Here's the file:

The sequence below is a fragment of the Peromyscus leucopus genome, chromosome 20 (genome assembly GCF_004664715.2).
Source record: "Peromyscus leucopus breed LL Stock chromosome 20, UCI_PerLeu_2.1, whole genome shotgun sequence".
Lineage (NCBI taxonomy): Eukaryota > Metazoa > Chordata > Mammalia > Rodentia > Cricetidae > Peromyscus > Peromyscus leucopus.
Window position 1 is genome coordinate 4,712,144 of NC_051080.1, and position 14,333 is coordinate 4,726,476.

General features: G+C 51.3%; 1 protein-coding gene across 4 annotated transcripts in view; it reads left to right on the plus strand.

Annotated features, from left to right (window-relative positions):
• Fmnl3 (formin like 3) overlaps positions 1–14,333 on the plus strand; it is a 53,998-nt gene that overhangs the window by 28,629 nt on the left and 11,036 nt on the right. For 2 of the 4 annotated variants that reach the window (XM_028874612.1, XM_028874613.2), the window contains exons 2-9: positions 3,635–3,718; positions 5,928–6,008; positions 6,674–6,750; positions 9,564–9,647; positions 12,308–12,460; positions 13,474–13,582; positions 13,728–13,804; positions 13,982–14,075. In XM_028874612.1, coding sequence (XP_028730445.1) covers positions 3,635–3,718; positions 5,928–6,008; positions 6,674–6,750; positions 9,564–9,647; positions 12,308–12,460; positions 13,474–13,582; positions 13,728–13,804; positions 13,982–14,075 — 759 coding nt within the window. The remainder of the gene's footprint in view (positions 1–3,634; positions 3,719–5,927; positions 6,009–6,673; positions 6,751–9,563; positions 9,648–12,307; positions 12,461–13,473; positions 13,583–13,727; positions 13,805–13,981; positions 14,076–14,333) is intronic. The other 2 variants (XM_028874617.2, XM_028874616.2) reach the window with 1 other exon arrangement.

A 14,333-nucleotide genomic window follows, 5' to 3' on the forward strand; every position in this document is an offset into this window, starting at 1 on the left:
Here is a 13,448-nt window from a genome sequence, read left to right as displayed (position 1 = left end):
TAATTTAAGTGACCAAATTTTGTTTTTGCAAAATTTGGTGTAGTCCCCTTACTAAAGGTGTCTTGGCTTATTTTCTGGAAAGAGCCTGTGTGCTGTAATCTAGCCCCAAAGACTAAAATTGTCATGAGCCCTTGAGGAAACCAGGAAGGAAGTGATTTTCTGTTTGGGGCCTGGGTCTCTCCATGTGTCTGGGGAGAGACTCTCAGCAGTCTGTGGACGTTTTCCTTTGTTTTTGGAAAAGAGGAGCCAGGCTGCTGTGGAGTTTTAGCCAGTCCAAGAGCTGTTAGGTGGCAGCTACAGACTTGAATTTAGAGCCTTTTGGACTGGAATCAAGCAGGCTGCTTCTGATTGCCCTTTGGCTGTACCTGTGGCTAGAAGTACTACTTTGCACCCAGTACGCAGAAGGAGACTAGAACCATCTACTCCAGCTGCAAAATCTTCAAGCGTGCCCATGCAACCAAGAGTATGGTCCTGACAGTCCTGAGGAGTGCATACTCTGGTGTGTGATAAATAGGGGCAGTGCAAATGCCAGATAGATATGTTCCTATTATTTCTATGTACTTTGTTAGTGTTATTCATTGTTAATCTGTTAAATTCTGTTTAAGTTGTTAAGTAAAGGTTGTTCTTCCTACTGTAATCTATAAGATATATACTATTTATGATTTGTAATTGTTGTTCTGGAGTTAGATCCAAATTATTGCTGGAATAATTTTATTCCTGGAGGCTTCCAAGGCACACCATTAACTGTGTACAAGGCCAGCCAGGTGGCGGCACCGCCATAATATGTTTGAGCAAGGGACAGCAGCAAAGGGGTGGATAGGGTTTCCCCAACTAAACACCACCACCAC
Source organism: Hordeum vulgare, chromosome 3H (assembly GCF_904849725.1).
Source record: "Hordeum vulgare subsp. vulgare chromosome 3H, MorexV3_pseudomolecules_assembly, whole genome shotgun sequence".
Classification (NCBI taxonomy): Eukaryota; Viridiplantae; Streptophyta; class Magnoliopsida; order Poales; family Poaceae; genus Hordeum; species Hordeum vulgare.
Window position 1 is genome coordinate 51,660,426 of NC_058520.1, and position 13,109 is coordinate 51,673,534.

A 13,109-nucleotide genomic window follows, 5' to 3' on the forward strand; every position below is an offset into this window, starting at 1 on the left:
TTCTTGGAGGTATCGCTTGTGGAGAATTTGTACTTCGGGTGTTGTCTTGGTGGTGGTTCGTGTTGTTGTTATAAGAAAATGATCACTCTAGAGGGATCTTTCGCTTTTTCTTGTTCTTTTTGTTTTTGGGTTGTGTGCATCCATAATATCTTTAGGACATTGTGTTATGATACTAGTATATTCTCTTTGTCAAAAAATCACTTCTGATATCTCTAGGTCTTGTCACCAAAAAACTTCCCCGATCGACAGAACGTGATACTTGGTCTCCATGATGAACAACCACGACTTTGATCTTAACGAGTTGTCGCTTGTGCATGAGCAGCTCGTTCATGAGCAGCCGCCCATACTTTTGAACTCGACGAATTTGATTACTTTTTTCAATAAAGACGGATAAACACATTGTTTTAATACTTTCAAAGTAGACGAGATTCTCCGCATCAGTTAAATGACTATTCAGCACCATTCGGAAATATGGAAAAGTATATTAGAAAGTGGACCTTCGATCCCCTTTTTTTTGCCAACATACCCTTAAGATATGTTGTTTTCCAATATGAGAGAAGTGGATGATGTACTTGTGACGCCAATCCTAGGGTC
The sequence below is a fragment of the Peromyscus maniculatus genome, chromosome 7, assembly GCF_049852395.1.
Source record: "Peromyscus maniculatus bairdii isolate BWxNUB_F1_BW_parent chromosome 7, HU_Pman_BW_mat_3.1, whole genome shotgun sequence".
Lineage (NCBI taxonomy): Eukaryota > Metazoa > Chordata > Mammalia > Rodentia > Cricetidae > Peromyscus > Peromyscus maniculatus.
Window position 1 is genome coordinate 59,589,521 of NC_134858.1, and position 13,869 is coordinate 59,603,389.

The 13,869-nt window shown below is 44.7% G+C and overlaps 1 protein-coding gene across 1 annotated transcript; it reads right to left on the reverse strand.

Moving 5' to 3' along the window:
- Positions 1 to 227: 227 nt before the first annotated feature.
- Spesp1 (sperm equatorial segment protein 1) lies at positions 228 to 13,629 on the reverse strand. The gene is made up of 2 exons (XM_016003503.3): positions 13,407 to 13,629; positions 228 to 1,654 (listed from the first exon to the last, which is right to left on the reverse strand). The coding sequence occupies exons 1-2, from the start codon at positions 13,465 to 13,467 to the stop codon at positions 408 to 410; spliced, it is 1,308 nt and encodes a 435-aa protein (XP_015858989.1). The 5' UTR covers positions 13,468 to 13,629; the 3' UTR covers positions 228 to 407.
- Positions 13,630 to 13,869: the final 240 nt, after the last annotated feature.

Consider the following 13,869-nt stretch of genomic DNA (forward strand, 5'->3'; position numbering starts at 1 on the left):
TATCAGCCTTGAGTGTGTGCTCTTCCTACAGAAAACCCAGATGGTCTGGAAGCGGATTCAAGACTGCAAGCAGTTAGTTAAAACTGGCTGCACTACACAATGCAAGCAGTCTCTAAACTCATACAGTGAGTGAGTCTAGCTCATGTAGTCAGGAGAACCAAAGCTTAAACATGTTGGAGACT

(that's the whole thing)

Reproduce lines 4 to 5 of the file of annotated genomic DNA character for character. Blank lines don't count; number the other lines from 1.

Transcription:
Window position 1 is genome coordinate 4,712,144 of NC_051080.1, and position 14,333 is coordinate 4,726,476.

General features: G+C 51.3%; 1 protein-coding gene across 4 annotated transcripts in view; it reads left to right on the plus strand.